As we are gearing up for Babes Ride Out 6 we are highlighting some important topics to help you stay safe on the road. One of those topics is PRACTICE! It's easy not to think of riding a motorcycle as something that you need to practice. However, practice can mean the difference between you being as prepared as you can be for the unexpected or not. For some, its as simple as practicing holding your line on a fun twisty road or quick stops in a parking lot as you wait for a friend. Taking your riding skills to the next level will help to keep you safe on the road. We caught up with Francesca Michelle of the Eastside Moto Babes to get her thoughts on practice. Read on and enjoy!

babes ride out

The Importance of Practice

by Francesca Michelle of Eastside Moto Babes

 Back in 2016, my best friend asked me if I wanted to ride on her team in a 24 hour endurance race. The race, put on by M1GP, runs noon-noon for 24 hours straight, with a team of 6 people keeping the bike on track at all times. I was 23, had been riding for almost three years, didn’t own leathers, and had never ridden on a track before. Obviously, I said yes.

My logic was: I was a skilled, fairly fast rider on the street. I practiced a lot in parking lots and rode canyons regularly. Track couldn’t be that different; I’d probably be fine.

Cut to the day of the race. It’s around 95 degrees in the high desert. There’s 15 teams on the track, in different classes ranging from 50 cup to mod 125. We’re the only stock Grom in the 125 class and all six of us are really excited. We’re running stints an hour long, and I’m near the end of the lineup. I get on track for my first stint, and it takes me about four seconds to realize I don’t have a clue what I’m doing. My street riding skills don’t help me here. As anyone who’s ever been on a track will tell you: it’s a completely different kind of riding than on the street, and I’m getting an up-close look at it. I’m pretty much the slowest out there. I get passed, a lot. I get lapped, a lot. It’s massively frustrating. When my hour is over, I get off track, pass off the bike, and go off by myself to be grumpy.

 The night session passes pretty similarly. Things start to turn around during my morning stint. The sun is rising. The Grom is running strong. I think, this is silly. It doesn’t matter if I suck at this. If I give up on it now, I’ll always suck the same amount.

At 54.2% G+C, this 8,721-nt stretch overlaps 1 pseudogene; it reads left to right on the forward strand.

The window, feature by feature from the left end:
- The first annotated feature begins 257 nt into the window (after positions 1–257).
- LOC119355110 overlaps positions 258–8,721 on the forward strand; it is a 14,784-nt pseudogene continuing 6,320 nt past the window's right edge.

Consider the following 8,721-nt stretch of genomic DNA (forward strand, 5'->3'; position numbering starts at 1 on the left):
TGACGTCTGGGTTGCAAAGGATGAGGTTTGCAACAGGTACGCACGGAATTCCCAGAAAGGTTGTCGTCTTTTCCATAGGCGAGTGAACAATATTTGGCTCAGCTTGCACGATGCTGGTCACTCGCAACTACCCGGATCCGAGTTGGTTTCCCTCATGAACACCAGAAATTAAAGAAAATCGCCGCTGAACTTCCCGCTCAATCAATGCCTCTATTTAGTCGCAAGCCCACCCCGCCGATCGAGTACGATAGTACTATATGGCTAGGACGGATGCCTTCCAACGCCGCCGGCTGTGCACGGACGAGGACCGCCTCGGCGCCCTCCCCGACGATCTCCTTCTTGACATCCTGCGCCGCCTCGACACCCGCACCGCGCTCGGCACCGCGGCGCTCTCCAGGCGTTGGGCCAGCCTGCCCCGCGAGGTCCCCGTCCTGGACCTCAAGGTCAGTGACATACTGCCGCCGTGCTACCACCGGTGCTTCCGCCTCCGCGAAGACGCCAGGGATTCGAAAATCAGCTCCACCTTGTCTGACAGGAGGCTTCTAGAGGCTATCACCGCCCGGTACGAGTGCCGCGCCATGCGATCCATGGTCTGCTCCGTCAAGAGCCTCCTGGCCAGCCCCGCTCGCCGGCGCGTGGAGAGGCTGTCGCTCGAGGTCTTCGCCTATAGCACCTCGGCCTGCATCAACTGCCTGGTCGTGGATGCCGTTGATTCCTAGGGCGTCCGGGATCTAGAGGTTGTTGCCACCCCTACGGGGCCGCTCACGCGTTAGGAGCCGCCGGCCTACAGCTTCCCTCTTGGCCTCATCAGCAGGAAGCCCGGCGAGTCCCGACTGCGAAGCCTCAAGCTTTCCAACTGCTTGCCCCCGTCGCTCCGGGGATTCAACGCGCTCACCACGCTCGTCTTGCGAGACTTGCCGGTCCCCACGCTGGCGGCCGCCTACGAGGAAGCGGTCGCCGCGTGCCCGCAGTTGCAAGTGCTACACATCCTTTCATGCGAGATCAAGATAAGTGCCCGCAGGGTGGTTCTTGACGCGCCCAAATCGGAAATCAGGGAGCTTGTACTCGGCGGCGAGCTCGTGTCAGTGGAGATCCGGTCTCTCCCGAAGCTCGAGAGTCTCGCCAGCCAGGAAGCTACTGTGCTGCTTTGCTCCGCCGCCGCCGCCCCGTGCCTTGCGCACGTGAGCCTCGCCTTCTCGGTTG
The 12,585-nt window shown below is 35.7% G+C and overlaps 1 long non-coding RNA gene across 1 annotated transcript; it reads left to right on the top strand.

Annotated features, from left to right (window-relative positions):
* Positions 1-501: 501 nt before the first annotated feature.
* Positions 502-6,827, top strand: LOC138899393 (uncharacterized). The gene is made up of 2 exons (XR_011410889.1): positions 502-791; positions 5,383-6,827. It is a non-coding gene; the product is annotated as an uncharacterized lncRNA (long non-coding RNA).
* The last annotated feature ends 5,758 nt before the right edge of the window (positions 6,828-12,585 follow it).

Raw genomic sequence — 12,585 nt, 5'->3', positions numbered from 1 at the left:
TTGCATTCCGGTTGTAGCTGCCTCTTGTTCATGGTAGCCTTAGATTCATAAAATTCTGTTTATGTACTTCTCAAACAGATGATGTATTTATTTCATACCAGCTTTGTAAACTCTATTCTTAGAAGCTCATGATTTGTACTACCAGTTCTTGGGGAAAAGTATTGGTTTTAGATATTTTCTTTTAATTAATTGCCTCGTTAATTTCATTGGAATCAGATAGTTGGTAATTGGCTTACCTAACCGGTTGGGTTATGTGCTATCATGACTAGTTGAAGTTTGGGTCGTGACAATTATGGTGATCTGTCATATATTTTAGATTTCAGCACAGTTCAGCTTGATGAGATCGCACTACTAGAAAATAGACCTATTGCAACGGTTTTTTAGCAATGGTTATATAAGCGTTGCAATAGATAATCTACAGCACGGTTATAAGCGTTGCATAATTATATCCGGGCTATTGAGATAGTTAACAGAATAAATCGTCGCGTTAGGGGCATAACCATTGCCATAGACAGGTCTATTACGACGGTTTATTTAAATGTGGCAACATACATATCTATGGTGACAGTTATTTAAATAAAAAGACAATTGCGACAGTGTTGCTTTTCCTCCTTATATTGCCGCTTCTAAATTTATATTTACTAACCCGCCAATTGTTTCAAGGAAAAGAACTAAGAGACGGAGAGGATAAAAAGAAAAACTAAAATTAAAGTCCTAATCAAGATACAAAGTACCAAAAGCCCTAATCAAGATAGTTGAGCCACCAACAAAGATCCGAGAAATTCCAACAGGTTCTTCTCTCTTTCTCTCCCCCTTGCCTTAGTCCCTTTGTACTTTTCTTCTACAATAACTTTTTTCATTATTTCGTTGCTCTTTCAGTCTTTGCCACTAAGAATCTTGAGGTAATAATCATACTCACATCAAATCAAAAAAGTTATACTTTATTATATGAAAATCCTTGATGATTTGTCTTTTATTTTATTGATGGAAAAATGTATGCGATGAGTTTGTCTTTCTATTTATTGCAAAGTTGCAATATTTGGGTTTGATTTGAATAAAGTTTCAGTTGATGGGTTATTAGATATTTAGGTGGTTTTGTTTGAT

I finish my session happy. My lines are cleaning up, my body position is getting better. I find people on track I can trail behind and watch how they ride. Between my first sessions and my last, I drop six seconds on my lap time. But, more importantly, it starts to be insanely fun. OK, everyone is going to pass you. Who cares! Don’t worry about being faster. Just be smooth and make yourself harder to pass.

 My team placed second in the stock class that year (completely due to my teammates, who are excellent riders and terrific people). Shortly after, I started volunteering at Socal Supermoto in Riverside and riding their TTRs whenever I could. Slowly, I got better. I practiced, and I listened, and I started to improve. I bothered Brian and Frank about everything I could think of, and every weekend at supermoto I’d pick up something else. I bought my own TTR and converted it to minimoto. The next time I raced with M1GP, it was stupidly fun and I was ten million times better than the year before. 

It’s easy to look at people who are really good at something, and beat yourself up because you’re not as good as them. It’s easy to feel like they have some kind of intrinsic ability or innate skill that you just don’t have. (To be fair--those people do exist, and it’s incredibly annoying.) But often, that’s not true. All you have is a snapshot. A girl on an MX bike railing a berm. A girl on a track bike blowing by you at unrealistic speeds. That’s insane, you think to yourself. I can’t do that. This person is just better at this than me.

 I’ve been there. I’ve thought that. But here’s what you don’t see: the hours of practice put in. The questions asked. The mentors and friends and coaches, pestered with questions. The hours--and I can’t emphasize this enough--of doing something a million times, failing at it over and over until you start getting better. Skill is practice. Practice is a habit, and a willingness to try again. All the skill you have at something comes from a willingness to be terrible at it first.

Take the classes. Ask the questions. Find som eone who knows more than you, and bug them. Think you can’t do it? You can. Just get out there and do it. Get out there and suck at everything for awhile, screw up and fail a bunch of times and you will get better. You will! Failing is a part of it. Give yourself the grace to suck at something you love. It’s more fun than you think.

Options for further training:

Safety Refresher Course  Westside Motorcycle Academy www.westsidemotorcycleacademy.com  Sign up: HERE

Intermediate, advanced 1 & 2 rider courses: https://www.totalcontroltraining.net

Socal Supermoto: https://www.socalsupermoto.com

M1GP, racing and rider clinics: https://m1-grandprix.com/m1gprc/

UMRA, racing with fleet rental options: http://www.raceumra.com/faq.html